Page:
Blackhole 5

Discussion in 'Home Theater Projects' started by PaulDF, Sep 17, 2003.

  1. PaulDF

    PaulDF Second Unit

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    I plan to order my A/V 3 kit in the next few days and have a few more questions I'd like everybody's opinions on... Rather then drudge up the longish thread I started a few weeks ago, I thought I'd start a new thread to keep things simple and quick.

    I've decided to definitely get the sonicap upgrade, but am undecided about Blackhole 5. I have read all I can find on this site and others about BH5, and have seen mixed rewiews. Most of the posts I've found are at least 6 months old, so I thought there might be more opinions about it by now.

    Since I live in Canada, the final cost, as far as I can figure, for the two required sheets of BH5 will be about $180.00 after shipping. That is a lot of money for something that my untrained ears might not even notice. A lot of people will say to use other products, which may be effective to some degree, but I doubt any will provide as much improvement as BH5. Since I am a beginner at most of this, I don't want to cut any corners or try to improvise. I don't want to have any doubt when all is built and done. I plan to keep these speakers for many years.

    I do not doubt Danny or his opinion of the BH5, as he recommends I use it.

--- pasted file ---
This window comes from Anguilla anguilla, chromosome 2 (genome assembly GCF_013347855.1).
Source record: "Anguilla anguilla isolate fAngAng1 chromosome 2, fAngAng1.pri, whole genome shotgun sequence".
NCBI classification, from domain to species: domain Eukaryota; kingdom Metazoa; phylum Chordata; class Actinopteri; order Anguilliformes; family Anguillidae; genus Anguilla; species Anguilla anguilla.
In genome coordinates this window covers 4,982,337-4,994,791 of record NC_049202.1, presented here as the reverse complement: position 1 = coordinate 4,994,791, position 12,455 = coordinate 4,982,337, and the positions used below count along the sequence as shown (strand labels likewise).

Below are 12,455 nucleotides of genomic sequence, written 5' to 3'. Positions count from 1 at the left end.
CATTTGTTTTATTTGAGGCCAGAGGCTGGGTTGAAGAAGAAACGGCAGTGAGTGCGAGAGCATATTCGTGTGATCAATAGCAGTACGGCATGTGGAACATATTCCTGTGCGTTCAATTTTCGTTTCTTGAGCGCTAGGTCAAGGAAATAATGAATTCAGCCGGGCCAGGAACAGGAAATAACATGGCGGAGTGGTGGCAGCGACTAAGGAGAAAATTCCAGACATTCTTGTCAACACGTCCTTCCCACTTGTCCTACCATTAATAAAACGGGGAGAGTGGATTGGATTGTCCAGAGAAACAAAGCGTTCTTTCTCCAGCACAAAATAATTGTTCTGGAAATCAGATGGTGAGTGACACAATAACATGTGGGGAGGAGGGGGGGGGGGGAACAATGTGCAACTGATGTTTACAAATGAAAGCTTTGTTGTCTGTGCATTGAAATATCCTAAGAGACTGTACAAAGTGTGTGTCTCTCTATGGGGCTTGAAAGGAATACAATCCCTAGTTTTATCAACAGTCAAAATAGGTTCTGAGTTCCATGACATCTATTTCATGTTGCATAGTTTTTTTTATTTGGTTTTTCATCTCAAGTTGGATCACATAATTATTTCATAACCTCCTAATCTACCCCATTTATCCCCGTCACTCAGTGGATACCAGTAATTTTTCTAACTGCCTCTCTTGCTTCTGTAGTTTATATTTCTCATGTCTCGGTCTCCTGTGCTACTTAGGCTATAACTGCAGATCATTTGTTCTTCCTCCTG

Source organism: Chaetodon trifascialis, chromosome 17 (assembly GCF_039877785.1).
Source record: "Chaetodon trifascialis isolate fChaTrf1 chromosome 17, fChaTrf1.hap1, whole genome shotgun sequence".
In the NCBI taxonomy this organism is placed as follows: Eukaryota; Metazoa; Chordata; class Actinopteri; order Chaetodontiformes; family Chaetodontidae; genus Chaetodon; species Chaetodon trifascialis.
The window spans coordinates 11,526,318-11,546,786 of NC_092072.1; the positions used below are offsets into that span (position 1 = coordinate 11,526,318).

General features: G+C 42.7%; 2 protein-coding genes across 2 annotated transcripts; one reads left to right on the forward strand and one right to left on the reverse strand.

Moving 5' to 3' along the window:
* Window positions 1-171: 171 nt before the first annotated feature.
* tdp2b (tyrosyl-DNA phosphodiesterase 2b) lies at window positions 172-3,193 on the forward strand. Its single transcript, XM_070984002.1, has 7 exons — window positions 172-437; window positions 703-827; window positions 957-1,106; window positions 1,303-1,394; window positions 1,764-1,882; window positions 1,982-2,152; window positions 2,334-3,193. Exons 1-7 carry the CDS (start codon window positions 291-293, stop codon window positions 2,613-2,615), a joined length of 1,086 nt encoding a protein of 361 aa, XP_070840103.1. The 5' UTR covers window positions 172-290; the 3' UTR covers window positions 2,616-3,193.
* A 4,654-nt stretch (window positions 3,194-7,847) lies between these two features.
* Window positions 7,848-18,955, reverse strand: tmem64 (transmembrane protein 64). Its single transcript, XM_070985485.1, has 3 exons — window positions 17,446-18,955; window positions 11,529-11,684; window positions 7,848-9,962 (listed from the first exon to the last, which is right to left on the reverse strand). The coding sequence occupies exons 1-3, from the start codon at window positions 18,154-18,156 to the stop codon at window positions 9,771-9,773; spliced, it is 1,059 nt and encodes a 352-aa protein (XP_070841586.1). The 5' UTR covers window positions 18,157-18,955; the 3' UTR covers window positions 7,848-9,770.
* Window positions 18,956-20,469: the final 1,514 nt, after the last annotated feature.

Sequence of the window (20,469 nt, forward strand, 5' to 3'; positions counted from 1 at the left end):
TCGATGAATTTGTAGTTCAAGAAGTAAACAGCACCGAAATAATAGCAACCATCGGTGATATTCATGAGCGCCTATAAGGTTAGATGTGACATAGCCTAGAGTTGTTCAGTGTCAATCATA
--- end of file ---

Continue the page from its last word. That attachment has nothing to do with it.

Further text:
The improvement the A/V 3s will be over my current speakers is going to be tremendous. With such a huge upgrade, is it really necessary to take those few extra steps further? I seem to be talking myself into it as I type...

    All opinions appreciated! Thanks.
     
  2. Pete Mazz

    Pete Mazz Supporting Actor

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    You could substitute BH5 with felt. Make sure the felt has a high wool content and use 1/2" or more.

    Pete
     
  3. Hank Frankenberg

    Hank Frankenberg Cinematographer

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    I called an acoustical engineering company the other day and had an interesting discussion. The company analyzes sound control situations, from speakers to industrial applications. The bottom line of their advice was that BH5, like some other audiophile products, is a very expensive product that has features that don't really help (mainly, the barrier layers. The engineer said a layer of foam is hard to beat. Regarding felt, as Pete notes, I understand that it must be thick and real wool. Personally, I use the vinyl dampening sheet material from P.E.
    That's all I know and will shut up now. This subject is dangerously close to interconnect and power conditioner discussions.
     
  4. Brian Bunge

    Brian Bunge Producer

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    Danny recommends using 1" thick foam if you don't go with the BH5. As a matter of fact, on the pair of cabinets that we built for him he told me just to glue in some 1" foam.

    I do like the added rigidity the BH5 adds to A/V-1's and A/V-2's, but with all the bracing in the A/V-3's I don't see it as being as much of an issue. The cabinets are already around 50lbs. each without the drivers and XO's installed.